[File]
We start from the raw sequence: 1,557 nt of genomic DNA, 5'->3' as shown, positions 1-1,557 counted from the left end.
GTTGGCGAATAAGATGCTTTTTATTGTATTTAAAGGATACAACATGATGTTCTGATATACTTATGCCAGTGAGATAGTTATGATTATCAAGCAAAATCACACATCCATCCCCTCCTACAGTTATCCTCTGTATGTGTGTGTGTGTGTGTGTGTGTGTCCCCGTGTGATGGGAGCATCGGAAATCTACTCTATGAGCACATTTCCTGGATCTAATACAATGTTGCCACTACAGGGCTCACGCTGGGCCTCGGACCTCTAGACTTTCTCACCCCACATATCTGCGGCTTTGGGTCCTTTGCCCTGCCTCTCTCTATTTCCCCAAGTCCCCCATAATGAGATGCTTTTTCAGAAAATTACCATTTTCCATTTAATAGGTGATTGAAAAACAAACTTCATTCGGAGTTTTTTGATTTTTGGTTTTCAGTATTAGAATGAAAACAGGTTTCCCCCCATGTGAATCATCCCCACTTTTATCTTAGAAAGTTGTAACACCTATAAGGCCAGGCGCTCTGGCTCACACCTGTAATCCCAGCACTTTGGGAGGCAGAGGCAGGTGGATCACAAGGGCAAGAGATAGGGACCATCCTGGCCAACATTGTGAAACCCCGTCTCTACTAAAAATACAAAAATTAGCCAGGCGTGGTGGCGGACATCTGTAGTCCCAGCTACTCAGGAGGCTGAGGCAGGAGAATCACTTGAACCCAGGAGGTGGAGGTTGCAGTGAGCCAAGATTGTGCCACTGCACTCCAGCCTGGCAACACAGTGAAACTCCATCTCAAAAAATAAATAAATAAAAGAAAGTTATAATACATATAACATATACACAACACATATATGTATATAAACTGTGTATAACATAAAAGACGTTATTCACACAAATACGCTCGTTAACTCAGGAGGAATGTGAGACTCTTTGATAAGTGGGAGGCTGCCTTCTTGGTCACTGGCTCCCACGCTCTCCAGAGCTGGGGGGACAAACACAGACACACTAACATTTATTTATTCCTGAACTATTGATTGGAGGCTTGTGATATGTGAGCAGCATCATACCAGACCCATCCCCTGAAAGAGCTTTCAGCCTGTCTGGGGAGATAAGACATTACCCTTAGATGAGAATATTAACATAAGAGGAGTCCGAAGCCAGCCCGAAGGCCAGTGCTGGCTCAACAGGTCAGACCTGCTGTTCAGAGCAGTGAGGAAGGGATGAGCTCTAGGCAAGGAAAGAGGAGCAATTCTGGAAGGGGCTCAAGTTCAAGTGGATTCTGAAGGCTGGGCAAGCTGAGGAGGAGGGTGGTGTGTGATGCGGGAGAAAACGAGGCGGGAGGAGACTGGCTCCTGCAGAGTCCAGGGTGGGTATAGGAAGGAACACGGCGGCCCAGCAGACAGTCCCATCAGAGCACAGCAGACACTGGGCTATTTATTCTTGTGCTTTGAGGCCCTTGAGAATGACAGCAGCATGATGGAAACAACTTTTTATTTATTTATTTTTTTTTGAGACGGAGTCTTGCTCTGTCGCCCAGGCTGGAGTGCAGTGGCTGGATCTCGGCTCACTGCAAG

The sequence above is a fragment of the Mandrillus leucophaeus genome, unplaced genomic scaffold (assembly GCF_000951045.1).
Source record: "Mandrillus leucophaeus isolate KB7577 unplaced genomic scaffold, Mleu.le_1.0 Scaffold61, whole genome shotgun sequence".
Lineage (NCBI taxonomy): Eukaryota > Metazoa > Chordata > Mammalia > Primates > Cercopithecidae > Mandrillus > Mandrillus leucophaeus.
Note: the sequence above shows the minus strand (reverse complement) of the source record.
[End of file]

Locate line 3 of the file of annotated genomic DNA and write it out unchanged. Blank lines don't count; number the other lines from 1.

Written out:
The sequence above is a fragment of the Mandrillus leucophaeus genome, unplaced genomic scaffold (assembly GCF_000951045.1).